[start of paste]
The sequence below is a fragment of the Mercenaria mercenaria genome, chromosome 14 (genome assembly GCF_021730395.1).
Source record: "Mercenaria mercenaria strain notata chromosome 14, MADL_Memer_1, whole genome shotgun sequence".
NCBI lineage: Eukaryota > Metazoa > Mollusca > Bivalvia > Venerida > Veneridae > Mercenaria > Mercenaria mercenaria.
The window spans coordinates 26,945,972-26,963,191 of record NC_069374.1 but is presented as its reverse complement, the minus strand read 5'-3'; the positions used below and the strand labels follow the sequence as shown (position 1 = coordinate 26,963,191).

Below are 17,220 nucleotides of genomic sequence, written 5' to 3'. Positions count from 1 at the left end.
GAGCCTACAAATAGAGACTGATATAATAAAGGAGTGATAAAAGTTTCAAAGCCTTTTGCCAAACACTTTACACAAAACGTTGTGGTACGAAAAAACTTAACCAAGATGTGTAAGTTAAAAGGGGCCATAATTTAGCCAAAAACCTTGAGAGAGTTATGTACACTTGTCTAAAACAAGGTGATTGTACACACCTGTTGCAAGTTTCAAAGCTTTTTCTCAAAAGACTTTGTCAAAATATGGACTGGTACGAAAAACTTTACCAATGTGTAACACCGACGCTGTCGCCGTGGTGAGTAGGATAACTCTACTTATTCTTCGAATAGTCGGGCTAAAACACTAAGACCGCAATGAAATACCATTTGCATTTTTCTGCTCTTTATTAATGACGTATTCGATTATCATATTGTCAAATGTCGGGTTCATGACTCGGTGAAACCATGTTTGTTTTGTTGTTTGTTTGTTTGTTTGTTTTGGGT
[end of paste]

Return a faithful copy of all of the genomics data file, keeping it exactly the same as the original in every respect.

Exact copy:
The sequence below is a fragment of the Mercenaria mercenaria genome, chromosome 14 (genome assembly GCF_021730395.1).
Source record: "Mercenaria mercenaria strain notata chromosome 14, MADL_Memer_1, whole genome shotgun sequence".
NCBI lineage: Eukaryota > Metazoa > Mollusca > Bivalvia > Venerida > Veneridae > Mercenaria > Mercenaria mercenaria.
The window spans coordinates 26,945,972-26,963,191 of record NC_069374.1 but is presented as its reverse complement, the minus strand read 5'-3'; the positions used below and the strand labels follow the sequence as shown (position 1 = coordinate 26,963,191).

Below are 17,220 nucleotides of genomic sequence, written 5' to 3'. Positions count from 1 at the left end.
GAGCCTACAAATAGAGACTGATATAATAAAGGAGTGATAAAAGTTTCAAAGCCTTTTGCCAAACACTTTACACAAAACGTTGTGGTACGAAAAAACTTAACCAAGATGTGTAAGTTAAAAGGGGCCATAATTTAGCCAAAAACCTTGAGAGAGTTATGTACACTTGTCTAAAACAAGGTGATTGTACACACCTGTTGCAAGTTTCAAAGCTTTTTCTCAAAAGACTTTGTCAAAATATGGACTGGTACGAAAAACTTTACCAATGTGTAACACCGACGCTGTCGCCGTGGTGAGTAGGATAACTCTACTTATTCTTCGAATAGTCGGGCTAAAACACTAAGACCGCAATGAAATACCATTTGCATTTTTCTGCTCTTTATTAATGACGTATTCGATTATCATATTGTCAAATGTCGGGTTCATGACTCGGTGAAACCATGTTTGTTTTGTTGTTTGTTTGTTTGTTTGTTTTGGGT